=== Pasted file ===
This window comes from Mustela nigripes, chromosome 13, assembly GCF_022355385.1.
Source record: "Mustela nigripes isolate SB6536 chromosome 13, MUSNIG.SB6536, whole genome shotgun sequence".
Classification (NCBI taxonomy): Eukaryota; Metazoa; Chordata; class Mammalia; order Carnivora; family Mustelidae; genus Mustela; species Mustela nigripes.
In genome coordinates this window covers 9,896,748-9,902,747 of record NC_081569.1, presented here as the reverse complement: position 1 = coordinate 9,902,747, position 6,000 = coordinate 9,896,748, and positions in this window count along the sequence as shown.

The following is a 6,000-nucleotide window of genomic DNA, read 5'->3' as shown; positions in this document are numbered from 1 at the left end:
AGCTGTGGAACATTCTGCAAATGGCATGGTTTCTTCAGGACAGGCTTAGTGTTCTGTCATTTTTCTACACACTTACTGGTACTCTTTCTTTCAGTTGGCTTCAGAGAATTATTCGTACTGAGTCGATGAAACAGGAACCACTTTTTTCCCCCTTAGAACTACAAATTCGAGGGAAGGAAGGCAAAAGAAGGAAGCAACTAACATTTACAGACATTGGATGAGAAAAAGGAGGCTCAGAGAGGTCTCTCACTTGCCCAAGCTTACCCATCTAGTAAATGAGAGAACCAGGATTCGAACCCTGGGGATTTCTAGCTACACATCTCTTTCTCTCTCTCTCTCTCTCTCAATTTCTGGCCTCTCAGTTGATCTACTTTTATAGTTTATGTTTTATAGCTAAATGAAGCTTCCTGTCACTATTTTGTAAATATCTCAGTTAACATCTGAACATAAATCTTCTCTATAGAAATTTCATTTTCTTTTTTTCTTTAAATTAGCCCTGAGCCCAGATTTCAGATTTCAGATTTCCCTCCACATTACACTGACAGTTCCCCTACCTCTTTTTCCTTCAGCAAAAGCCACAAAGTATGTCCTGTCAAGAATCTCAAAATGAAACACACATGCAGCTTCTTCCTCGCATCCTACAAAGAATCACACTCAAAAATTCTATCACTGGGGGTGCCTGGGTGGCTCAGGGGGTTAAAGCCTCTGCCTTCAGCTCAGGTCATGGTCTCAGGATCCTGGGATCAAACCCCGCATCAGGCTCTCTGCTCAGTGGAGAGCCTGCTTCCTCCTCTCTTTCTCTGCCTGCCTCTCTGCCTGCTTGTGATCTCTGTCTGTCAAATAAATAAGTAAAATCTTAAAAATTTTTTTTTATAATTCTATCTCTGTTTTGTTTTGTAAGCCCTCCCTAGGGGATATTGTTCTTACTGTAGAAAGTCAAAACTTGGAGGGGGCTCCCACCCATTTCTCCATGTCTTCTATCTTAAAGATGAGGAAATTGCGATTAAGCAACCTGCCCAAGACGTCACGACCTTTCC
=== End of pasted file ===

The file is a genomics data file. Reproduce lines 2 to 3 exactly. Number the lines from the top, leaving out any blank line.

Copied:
Source record: "Mustela nigripes isolate SB6536 chromosome 13, MUSNIG.SB6536, whole genome shotgun sequence".
Classification (NCBI taxonomy): Eukaryota; Metazoa; Chordata; class Mammalia; order Carnivora; family Mustelidae; genus Mustela; species Mustela nigripes.